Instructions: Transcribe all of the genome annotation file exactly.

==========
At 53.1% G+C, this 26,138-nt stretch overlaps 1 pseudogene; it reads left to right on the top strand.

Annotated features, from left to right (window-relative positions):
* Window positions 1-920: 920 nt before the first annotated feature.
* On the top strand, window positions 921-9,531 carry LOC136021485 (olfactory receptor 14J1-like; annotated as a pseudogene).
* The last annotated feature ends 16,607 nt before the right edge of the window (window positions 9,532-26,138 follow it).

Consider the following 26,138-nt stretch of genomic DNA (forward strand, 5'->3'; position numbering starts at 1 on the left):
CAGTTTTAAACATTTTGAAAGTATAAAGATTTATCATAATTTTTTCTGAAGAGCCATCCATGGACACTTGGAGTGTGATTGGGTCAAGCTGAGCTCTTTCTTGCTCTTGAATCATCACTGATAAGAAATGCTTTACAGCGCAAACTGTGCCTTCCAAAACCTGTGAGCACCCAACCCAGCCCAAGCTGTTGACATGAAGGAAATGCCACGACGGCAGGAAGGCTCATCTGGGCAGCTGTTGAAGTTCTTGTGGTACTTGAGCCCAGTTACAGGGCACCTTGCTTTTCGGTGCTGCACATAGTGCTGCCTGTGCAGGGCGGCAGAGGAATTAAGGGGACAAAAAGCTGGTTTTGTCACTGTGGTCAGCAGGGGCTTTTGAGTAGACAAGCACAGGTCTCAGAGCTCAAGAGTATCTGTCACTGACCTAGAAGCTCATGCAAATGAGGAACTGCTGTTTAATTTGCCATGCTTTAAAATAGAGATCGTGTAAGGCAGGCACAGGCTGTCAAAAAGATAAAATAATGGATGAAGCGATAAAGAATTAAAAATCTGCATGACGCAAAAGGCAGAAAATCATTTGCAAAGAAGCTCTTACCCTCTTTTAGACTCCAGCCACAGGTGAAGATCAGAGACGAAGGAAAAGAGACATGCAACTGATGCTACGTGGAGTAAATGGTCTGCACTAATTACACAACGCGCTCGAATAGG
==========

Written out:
At 53.1% G+C, this 26,138-nt stretch overlaps 1 pseudogene; it reads left to right on the top strand.

Annotated features, from left to right (window-relative positions):
* Window positions 1-920: 920 nt before the first annotated feature.
* On the top strand, window positions 921-9,531 carry LOC136021485 (olfactory receptor 14J1-like; annotated as a pseudogene).
* The last annotated feature ends 16,607 nt before the right edge of the window (window positions 9,532-26,138 follow it).

Consider the following 26,138-nt stretch of genomic DNA (forward strand, 5'->3'; position numbering starts at 1 on the left):
CAGTTTTAAACATTTTGAAAGTATAAAGATTTATCATAATTTTTTCTGAAGAGCCATCCATGGACACTTGGAGTGTGATTGGGTCAAGCTGAGCTCTTTCTTGCTCTTGAATCATCACTGATAAGAAATGCTTTACAGCGCAAACTGTGCCTTCCAAAACCTGTGAGCACCCAACCCAGCCCAAGCTGTTGACATGAAGGAAATGCCACGACGGCAGGAAGGCTCATCTGGGCAGCTGTTGAAGTTCTTGTGGTACTTGAGCCCAGTTACAGGGCACCTTGCTTTTCGGTGCTGCACATAGTGCTGCCTGTGCAGGGCGGCAGAGGAATTAAGGGGACAAAAAGCTGGTTTTGTCACTGTGGTCAGCAGGGGCTTTTGAGTAGACAAGCACAGGTCTCAGAGCTCAAGAGTATCTGTCACTGACCTAGAAGCTCATGCAAATGAGGAACTGCTGTTTAATTTGCCATGCTTTAAAATAGAGATCGTGTAAGGCAGGCACAGGCTGTCAAAAAGATAAAATAATGGATGAAGCGATAAAGAATTAAAAATCTGCATGACGCAAAAGGCAGAAAATCATTTGCAAAGAAGCTCTTACCCTCTTTTAGACTCCAGCCACAGGTGAAGATCAGAGACGAAGGAAAAGAGACATGCAACTGATGCTACGTGGAGTAAATGGTCTGCACTAATTACACAACGCGCTCGAATAGG